First, Walsh offers no examples of actual "special legal protections." He simply states a series of social niceties which may or may not exist for gay people in America. Where one sees a "celebration" of homosexuals in a redundant list of "Hollywood, pop culture, the media, mainstream culture," someone else could easily see "profit-driven exploitation." But subjective nouns aside, Walsh offers no actual laws which specially protect homosexuals.

Later in the piece, Walsh, like the National Review, hits the third theme by citing the current martyr du jour, the "Colorado Christian Bakery" which was "forced by a judge to bake cakes for gay weddings." This was unfair, because:

The baker didn’t refuse them “because they’re gay.” In fact, he specifically said: “I’ll make you birthday cakes, shower cakes, sell you cookies and brownies, I just don’t make cakes for same-sex weddings.”

He had a problem with the activity itself, not the people participating in it.

This is a remarkable distinction which makes sense only in the minds of people like Walsh and the National Review. But was this really what happened?

Colorado has a statute prohibiting discrimination in public accommodations, including most businesses:

It is a discriminatory practice and unlawful for a person, directly or indirectly, to refuse, withhold from, or deny to an individual or a group, because of disability, race, creed, color, sex, sexual orientation, marital status, national origin, or ancestry, the full and equal enjoyment of the goods, services, facilities, privileges, advantages, or accommodations of a place of public accommodation...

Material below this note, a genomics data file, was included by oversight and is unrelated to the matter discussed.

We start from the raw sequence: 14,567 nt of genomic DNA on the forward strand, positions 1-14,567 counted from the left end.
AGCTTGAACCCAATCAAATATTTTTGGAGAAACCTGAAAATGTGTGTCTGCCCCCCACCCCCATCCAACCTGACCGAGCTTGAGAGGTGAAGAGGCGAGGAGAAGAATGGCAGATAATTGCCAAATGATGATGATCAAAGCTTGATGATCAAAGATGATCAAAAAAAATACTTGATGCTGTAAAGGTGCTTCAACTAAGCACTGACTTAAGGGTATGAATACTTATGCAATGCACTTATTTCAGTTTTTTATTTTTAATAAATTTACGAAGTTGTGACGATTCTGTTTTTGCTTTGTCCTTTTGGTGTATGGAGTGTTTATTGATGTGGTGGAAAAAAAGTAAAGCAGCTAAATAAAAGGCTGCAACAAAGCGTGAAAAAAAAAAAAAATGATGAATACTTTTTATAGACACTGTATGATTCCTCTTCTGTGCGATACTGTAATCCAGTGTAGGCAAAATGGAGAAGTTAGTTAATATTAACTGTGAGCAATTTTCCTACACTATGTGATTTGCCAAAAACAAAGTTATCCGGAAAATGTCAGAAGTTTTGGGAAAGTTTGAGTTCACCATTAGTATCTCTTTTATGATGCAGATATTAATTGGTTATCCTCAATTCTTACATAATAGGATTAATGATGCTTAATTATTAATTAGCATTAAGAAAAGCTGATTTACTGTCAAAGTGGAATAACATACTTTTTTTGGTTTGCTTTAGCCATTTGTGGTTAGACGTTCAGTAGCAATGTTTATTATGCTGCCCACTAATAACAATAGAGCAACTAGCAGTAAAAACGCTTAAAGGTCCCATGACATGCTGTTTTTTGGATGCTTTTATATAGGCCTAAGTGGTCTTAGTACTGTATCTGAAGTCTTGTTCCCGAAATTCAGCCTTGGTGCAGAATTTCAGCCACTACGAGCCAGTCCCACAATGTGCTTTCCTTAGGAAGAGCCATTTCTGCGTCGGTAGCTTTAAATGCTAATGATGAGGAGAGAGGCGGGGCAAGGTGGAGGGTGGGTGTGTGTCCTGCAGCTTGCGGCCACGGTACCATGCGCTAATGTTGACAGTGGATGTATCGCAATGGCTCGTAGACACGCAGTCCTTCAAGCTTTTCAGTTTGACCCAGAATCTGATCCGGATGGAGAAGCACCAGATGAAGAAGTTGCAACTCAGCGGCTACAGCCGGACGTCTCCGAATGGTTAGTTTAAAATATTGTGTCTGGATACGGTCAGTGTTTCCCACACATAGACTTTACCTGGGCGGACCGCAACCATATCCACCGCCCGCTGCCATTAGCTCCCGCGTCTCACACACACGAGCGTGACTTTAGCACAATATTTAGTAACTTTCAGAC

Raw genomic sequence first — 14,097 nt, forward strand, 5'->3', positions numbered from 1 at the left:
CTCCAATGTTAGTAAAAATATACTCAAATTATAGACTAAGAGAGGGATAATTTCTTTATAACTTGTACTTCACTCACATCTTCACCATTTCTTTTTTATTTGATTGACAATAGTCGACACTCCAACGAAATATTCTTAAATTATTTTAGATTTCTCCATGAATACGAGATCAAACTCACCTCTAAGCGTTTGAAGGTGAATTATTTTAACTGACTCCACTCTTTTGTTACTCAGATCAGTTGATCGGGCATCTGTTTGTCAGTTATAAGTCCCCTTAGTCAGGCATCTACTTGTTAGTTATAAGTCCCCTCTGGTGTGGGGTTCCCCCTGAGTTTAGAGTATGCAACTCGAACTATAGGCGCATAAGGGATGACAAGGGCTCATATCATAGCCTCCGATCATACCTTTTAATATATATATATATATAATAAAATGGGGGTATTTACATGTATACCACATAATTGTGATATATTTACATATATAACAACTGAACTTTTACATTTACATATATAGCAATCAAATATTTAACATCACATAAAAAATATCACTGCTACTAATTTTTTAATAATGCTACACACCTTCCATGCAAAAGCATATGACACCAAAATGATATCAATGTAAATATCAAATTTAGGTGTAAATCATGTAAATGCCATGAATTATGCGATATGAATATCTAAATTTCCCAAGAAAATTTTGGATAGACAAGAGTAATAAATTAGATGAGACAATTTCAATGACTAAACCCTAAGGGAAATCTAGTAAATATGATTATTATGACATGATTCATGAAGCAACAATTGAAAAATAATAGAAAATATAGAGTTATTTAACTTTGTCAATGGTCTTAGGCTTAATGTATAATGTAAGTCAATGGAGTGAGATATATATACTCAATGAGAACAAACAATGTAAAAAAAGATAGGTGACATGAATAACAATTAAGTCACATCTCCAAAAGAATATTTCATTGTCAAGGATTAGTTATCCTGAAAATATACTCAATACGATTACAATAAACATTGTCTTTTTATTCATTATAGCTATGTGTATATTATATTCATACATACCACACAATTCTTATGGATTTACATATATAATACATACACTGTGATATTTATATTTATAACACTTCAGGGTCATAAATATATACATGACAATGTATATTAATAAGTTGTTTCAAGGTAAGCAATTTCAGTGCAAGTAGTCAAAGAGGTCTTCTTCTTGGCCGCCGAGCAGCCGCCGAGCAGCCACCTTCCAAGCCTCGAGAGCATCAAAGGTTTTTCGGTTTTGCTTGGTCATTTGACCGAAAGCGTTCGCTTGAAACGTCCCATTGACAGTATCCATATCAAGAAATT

Colorado Revised Statutes 24-34-601(2).

This is typical anti-discrimination language and mirrors closely (except for the inclusion of sexual orientation and marital status), the language of the federal Civil Rights Act. The bakery owner runs what Colorado law considers a "place of public accommodation" and he directly refused to provide the full and equal enjoyment of goods and services because of the sexual orientation of his customers. A magistrate judge considered the case, applied the law, and told the bakery owner he could bake a cake for a same-sex wedding or pay a fine. He wasn't "forced to bake cakes" for anyone. He was given a choice under a law which he is bound to follow as a business owner in the state of Colorado: provide a service or pay a penalty. Such is the cost of doing business in that state.